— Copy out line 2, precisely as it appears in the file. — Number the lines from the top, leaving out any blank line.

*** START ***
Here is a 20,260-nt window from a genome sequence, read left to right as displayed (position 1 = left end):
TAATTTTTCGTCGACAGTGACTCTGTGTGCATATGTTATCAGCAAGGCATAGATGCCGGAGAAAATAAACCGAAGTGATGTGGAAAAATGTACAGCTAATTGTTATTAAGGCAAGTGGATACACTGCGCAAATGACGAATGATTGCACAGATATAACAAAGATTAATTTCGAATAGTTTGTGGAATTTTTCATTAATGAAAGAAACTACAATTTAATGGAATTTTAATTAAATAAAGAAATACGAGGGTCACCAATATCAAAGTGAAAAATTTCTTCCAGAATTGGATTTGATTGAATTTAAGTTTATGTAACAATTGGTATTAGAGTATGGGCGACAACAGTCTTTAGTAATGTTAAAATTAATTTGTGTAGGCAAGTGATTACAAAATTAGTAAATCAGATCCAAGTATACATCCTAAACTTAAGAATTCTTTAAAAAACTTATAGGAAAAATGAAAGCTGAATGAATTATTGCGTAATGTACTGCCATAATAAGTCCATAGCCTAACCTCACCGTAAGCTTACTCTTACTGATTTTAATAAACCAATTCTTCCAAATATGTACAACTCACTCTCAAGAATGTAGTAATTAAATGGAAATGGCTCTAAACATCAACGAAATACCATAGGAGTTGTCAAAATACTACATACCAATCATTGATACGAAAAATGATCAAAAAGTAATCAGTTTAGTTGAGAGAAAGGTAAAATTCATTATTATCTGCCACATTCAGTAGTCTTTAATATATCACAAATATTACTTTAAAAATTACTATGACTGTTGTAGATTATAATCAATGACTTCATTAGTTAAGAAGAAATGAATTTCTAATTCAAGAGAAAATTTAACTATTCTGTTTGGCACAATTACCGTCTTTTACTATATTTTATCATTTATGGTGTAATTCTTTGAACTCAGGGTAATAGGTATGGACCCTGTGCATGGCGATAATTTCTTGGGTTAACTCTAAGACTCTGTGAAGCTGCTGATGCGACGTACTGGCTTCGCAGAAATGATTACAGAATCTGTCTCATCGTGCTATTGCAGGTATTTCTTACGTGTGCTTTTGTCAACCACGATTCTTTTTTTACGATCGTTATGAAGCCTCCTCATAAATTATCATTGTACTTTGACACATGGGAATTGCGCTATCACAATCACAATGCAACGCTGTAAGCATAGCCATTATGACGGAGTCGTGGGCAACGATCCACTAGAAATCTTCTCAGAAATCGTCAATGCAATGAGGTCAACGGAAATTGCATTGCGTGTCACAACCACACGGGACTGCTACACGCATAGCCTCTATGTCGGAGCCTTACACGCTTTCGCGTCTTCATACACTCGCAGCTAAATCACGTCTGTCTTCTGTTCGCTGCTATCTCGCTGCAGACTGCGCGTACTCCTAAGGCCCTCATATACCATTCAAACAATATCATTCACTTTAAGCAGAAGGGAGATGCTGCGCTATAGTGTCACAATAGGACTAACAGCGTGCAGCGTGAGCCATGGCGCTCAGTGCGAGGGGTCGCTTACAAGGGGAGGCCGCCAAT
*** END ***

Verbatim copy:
TAATTTTTCGTCGACAGTGACTCTGTGTGCATATGTTATCAGCAAGGCATAGATGCCGGAGAAAATAAACCGAAGTGATGTGGAAAAATGTACAGCTAATTGTTATTAAGGCAAGTGGATACACTGCGCAAATGACGAATGATTGCACAGATATAACAAAGATTAATTTCGAATAGTTTGTGGAATTTTTCATTAATGAAAGAAACTACAATTTAATGGAATTTTAATTAAATAAAGAAATACGAGGGTCACCAATATCAAAGTGAAAAATTTCTTCCAGAATTGGATTTGATTGAATTTAAGTTTATGTAACAATTGGTATTAGAGTATGGGCGACAACAGTCTTTAGTAATGTTAAAATTAATTTGTGTAGGCAAGTGATTACAAAATTAGTAAATCAGATCCAAGTATACATCCTAAACTTAAGAATTCTTTAAAAAACTTATAGGAAAAATGAAAGCTGAATGAATTATTGCGTAATGTACTGCCATAATAAGTCCATAGCCTAACCTCACCGTAAGCTTACTCTTACTGATTTTAATAAACCAATTCTTCCAAATATGTACAACTCACTCTCAAGAATGTAGTAATTAAATGGAAATGGCTCTAAACATCAACGAAATACCATAGGAGTTGTCAAAATACTACATACCAATCATTGATACGAAAAATGATCAAAAAGTAATCAGTTTAGTTGAGAGAAAGGTAAAATTCATTATTATCTGCCACATTCAGTAGTCTTTAATATATCACAAATATTACTTTAAAAATTACTATGACTGTTGTAGATTATAATCAATGACTTCATTAGTTAAGAAGAAATGAATTTCTAATTCAAGAGAAAATTTAACTATTCTGTTTGGCACAATTACCGTCTTTTACTATATTTTATCATTTATGGTGTAATTCTTTGAACTCAGGGTAATAGGTATGGACCCTGTGCATGGCGATAATTTCTTGGGTTAACTCTAAGACTCTGTGAAGCTGCTGATGCGACGTACTGGCTTCGCAGAAATGATTACAGAATCTGTCTCATCGTGCTATTGCAGGTATTTCTTACGTGTGCTTTTGTCAACCACGATTCTTTTTTTACGATCGTTATGAAGCCTCCTCATAAATTATCATTGTACTTTGACACATGGGAATTGCGCTATCACAATCACAATGCAACGCTGTAAGCATAGCCATTATGACGGAGTCGTGGGCAACGATCCACTAGAAATCTTCTCAGAAATCGTCAATGCAATGAGGTCAACGGAAATTGCATTGCGTGTCACAACCACACGGGACTGCTACACGCATAGCCTCTATGTCGGAGCCTTACACGCTTTCGCGTCTTCATACACTCGCAGCTAAATCACGTCTGTCTTCTGTTCGCTGCTATCTCGCTGCAGACTGCGCGTACTCCTAAGGCCCTCATATACCATTCAAACAATATCATTCACTTTAAGCAGAAGGGAGATGCTGCGCTATAGTGTCACAATAGGACTAACAGCGTGCAGCGTGAGCCATGGCGCTCAGTGCGAGGGGTCGCTTACAAGGGGAGGCCGCCAAT